Lisa Loverde-Meyer was “a great hippie,” a free-spirited feminist who loved to think and write. One of her insights was to approach each day as if we’re buying it, not renting.

This meant treating life like an investment. That meant spending time to make the world a better place. Finding causes you support. Getting truly involved.

Lisa’s daughter grew up following this plan. Over the years, she’s taken on all sorts of projects and organizations that are meaningful to her. One of her most passionate causes is awareness of heart health among women – a message she sadly couldn’t get through to her mom.

Lisa’s daughter is Elisabeth Rohm, an actress you’ve probably seen on TV as assistant district attorney Serena Southerly on TV’s “Law & Order” and in movies alongside Jennifer Lawrence in “Joy” and “American Hustle.” Her new show “The Oath” premieres March 8 on Crackle.

Elisabeth joined the American Heart Association’s Go Red For Women movement in 2011, a few months after Lisa died following a heart attack. Elisabeth quickly took on a starring role in spreading the world that heart disease is the No. 1 killer of women, claiming more lives than all forms of cancer combined.

She’s spoken in support of CPR training in Washington, D.C., and in China. She’s been part of unveiling CPR training kiosks at airports and hosted CPR training events at her home. And on Thursday night she’ll take part in the Red Dress Collection fashion show, marking her second appearance in this glitzy showcase that shines its spotlight brightest on women’s heart health.

“The Red Dress Collection brings together strong women with a strong voice advocating for other women,” she said. “We’re seeing women do that more in general, and this is a cause that directly touches women’s lives. We need to start meaningful conversations through this event.”

While the event gives Elisabeth another chance to “feel like a fairy princess,” she also embraces the opportunity to share her story – one that, unfortunately, is all too common.

For all of Lisa’s great traits, she had a major weakness. She failed to care for her body.

Lisa ate whatever and exercised never. She became overweight and sedentary.

Elisabeth, meanwhile, became an athlete long before she began acting, so she’s always emphasized being fit and healthy. She tried all she could to get her mom moving and-or eating better, but nothing worked.

Lisa also avoided doctors. Even when she was throwing up every day for nearly a week.

That turned out to be her body’s way of announcing a heart problem. By the time she reached a hospital, the damage was irreversible. Lisa died at age 60, leaving Elisabeth without her best friend and soul mate, and leaving Elisabeth’s then-2-year-old daughter Easton without her Grammy.

Lisa, Easton and Elisabeth. Photo courtesy of Elisabeth Rohm.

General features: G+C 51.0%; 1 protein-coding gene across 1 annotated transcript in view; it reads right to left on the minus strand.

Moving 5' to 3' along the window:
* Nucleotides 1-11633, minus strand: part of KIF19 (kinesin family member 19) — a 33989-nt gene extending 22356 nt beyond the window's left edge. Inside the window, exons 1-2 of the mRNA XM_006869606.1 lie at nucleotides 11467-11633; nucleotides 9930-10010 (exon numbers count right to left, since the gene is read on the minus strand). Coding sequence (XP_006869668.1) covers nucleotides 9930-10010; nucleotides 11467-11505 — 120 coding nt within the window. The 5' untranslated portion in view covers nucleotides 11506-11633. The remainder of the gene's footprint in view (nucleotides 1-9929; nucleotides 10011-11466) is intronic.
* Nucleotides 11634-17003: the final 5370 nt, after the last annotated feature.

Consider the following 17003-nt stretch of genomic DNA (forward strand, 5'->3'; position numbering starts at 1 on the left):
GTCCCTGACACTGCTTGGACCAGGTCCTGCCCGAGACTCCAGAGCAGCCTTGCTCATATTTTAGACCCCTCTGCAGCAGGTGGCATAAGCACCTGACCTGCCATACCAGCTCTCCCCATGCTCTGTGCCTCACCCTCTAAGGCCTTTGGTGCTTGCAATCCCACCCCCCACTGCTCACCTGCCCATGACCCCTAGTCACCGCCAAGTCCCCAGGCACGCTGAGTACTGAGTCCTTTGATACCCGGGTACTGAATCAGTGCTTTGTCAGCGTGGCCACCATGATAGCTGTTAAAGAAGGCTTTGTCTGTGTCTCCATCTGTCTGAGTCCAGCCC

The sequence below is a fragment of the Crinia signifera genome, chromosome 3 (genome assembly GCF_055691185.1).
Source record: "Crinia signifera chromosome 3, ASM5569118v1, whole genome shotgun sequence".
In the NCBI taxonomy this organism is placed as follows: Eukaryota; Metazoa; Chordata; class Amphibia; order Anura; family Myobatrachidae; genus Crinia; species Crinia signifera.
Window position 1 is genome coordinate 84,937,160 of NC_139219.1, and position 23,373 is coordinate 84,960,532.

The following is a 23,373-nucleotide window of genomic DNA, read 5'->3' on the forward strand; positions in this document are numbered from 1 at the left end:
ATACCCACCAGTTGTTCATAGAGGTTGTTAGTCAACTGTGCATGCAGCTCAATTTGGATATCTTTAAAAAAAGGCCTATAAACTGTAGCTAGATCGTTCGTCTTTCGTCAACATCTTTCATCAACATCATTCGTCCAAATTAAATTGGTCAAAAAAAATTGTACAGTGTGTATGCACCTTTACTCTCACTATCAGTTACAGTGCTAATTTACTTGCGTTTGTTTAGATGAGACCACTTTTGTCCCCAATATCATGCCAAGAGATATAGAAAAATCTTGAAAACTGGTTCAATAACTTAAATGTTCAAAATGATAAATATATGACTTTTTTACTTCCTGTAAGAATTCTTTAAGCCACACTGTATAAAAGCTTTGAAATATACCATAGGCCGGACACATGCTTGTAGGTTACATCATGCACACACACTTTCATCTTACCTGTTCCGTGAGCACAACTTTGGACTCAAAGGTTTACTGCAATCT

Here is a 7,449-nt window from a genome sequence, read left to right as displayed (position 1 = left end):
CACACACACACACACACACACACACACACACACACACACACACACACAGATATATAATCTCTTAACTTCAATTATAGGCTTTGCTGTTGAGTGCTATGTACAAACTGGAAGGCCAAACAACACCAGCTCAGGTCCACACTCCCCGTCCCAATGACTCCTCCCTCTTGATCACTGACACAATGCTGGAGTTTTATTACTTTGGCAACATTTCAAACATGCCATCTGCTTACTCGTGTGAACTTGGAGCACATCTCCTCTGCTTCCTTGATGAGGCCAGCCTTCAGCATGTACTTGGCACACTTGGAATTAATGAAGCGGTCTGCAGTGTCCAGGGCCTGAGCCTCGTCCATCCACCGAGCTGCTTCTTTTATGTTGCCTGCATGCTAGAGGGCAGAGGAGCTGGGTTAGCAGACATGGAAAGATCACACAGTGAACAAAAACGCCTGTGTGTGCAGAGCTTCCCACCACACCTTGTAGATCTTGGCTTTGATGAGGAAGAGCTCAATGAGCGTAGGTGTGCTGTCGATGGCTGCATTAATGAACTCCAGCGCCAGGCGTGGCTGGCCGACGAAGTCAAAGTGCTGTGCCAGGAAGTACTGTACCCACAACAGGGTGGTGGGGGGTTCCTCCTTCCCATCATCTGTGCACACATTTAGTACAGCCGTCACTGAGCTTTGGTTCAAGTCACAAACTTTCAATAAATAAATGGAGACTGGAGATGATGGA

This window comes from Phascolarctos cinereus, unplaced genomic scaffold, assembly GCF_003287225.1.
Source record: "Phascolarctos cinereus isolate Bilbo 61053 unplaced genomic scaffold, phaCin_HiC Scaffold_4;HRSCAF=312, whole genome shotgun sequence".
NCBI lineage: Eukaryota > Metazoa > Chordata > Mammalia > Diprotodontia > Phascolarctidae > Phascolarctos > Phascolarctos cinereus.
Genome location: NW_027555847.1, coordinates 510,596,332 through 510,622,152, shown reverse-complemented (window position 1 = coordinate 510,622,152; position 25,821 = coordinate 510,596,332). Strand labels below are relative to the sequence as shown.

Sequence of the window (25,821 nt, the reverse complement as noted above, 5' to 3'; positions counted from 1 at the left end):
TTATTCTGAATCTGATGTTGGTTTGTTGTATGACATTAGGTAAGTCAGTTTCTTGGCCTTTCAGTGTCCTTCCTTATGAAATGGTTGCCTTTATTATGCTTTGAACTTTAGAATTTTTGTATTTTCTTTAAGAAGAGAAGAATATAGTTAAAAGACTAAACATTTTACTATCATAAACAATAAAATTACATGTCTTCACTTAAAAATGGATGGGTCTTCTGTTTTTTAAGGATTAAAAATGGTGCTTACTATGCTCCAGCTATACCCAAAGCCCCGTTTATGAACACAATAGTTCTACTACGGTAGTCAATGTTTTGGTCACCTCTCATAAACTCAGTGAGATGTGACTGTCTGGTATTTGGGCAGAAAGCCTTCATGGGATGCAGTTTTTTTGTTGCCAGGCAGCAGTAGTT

“My mom prioritized her indulgences over her life,” Lisa said.

Two years later, Elisabeth lost her Aunt Lolly, Lisa’s sister, another strong, vibrant woman whose weakness was ignoring her health.

It makes sense that being active, eating right and minimizing stress are core parts of Elisabeth’s message to women. It’s also backed by science. Research shows that 80 percent of heart disease and stroke are preventable through healthy lifestyle choices, with the biggest being to avoid smoking.

Elisabeth also touts Hands-Only CPR because of how empowering it is. By knowing just two basic steps, you can save a life. If you see an adult collapse, call 911, then push hard and fast in the center of their chest, preferably to the beat of “Stayin’ Alive;” the disco classic offers both the perfect rhythm and name.

“We spend so much of our times with our loved ones,” Elisabeth said. “If you know CPR, you could save their life.”

Elisabeth using the Hands-Only CPR training kiosk at the Dallas-Fort Worth International Airport.

Elisabeth was only 8 when heart disease first invaded her life.

Her dad was in his 40s when he suffered a heart attack. A triple bypass left him with a scar up and down his torso, but it gave him a second chance. He’s still alive.

Now 44, Elisabeth knows her family history puts her at a higher risk. She’s especially concerned about what it means for Easton, who is now 9.

“She sees me conducting myself in a healthy way because I’m committed to living,” Elisabeth said. “She also knows because of my mother and my aunt that there are consequences for not taking care of yourself.”

Easton is also seeing her mom treat life as a buyer, investing her time in the American Heart Association in hopes of making the world a better place.

“She doesn’t think, `Mom is going to New York for the Red Dress Collection because her mom died,’” Elisabeth said. “She sees me doing this as a message to inspire more heart-savvy, aware, healthy women.”